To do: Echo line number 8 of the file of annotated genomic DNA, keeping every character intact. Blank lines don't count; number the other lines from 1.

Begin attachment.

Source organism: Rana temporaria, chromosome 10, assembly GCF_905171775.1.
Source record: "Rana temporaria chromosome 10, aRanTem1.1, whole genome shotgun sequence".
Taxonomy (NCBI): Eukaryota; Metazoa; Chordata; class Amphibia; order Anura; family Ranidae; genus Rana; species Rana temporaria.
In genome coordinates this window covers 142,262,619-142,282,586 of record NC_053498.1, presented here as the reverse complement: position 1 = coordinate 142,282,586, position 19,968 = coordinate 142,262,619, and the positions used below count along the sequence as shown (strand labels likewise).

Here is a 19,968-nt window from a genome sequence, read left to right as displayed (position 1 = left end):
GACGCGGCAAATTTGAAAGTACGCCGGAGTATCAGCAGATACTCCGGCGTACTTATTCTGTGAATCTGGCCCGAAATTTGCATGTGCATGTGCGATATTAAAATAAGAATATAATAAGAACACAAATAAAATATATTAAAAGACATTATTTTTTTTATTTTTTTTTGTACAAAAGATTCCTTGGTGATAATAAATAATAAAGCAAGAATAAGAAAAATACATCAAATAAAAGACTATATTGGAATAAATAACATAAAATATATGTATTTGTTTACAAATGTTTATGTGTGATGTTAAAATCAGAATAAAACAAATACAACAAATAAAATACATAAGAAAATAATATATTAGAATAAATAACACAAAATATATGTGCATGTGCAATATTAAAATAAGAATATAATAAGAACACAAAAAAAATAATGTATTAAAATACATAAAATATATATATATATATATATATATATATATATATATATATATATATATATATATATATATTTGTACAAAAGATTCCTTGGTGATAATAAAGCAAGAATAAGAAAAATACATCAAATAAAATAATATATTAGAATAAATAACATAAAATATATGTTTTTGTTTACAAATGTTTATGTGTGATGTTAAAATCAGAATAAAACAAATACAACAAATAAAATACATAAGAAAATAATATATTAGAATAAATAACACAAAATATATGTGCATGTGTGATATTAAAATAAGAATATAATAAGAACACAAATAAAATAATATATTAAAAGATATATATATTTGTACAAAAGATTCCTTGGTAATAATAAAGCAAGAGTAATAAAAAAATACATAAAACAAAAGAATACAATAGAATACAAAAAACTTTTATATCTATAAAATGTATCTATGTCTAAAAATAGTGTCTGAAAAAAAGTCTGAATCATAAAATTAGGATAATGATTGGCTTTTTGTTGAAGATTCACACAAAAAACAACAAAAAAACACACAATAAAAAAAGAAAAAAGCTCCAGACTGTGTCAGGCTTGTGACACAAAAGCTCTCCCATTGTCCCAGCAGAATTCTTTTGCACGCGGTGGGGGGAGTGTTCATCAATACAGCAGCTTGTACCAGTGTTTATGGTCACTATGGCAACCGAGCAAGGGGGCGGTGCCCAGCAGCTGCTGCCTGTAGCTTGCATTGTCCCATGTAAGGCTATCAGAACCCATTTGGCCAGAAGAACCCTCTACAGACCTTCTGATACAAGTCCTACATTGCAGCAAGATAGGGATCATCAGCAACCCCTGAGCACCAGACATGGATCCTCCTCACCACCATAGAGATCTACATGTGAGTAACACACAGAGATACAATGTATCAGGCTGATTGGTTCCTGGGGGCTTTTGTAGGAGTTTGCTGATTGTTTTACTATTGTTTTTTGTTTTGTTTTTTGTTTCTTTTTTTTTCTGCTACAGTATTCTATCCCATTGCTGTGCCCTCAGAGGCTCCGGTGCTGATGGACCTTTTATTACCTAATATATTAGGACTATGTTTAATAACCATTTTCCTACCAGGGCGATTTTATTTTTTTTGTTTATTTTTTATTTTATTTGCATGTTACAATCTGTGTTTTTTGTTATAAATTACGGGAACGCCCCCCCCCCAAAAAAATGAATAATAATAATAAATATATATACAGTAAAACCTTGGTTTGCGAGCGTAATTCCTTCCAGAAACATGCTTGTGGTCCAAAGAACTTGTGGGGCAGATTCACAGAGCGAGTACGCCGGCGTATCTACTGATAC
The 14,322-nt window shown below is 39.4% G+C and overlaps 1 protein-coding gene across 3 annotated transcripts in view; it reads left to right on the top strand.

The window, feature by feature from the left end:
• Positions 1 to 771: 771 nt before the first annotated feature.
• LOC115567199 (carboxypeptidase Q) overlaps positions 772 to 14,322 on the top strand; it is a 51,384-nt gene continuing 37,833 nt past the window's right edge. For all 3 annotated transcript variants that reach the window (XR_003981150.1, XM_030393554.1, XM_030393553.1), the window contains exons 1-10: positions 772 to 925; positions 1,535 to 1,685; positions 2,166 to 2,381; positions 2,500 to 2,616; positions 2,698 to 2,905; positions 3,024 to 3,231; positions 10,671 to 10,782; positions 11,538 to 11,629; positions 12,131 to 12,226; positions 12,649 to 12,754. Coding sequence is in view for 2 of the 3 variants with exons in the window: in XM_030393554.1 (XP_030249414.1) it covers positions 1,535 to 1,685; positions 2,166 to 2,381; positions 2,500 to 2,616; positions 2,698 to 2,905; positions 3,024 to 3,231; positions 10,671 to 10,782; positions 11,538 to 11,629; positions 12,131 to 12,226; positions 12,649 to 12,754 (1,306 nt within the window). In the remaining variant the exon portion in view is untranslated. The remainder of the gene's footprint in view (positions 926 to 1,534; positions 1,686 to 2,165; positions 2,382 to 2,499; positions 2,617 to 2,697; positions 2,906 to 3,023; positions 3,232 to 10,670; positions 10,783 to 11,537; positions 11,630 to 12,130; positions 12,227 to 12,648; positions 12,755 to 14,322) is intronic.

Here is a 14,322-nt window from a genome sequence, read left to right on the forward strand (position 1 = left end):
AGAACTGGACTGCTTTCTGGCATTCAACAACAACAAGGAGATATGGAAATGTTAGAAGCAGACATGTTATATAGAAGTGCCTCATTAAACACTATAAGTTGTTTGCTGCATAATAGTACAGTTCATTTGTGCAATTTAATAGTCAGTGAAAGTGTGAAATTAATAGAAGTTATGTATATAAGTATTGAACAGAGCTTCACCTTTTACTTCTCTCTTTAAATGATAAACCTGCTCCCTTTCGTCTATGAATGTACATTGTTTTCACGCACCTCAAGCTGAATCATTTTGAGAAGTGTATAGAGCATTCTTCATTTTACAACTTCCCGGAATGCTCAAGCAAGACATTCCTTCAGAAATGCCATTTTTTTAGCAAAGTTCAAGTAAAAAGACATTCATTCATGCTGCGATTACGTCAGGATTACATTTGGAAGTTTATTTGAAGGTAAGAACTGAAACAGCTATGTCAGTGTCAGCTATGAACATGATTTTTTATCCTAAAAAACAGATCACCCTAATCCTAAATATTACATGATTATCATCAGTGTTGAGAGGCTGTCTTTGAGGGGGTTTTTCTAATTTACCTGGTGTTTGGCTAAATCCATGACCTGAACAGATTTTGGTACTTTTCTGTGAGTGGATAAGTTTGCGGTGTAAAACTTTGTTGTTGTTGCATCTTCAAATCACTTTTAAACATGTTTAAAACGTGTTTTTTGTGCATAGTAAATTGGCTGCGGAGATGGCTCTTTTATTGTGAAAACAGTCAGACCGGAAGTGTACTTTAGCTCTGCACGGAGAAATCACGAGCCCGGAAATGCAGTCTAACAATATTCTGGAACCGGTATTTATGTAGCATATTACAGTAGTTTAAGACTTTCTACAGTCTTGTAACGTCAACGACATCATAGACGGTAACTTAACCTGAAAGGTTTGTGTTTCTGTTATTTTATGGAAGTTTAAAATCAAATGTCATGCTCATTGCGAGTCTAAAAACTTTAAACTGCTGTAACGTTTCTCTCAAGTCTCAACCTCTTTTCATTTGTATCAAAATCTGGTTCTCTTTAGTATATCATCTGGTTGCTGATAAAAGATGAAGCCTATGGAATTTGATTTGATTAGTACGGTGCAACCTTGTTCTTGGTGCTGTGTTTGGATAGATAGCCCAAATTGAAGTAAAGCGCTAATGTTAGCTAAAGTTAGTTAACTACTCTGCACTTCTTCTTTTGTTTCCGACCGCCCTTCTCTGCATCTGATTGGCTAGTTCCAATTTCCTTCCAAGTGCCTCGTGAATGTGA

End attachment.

The window, feature by feature from the left end: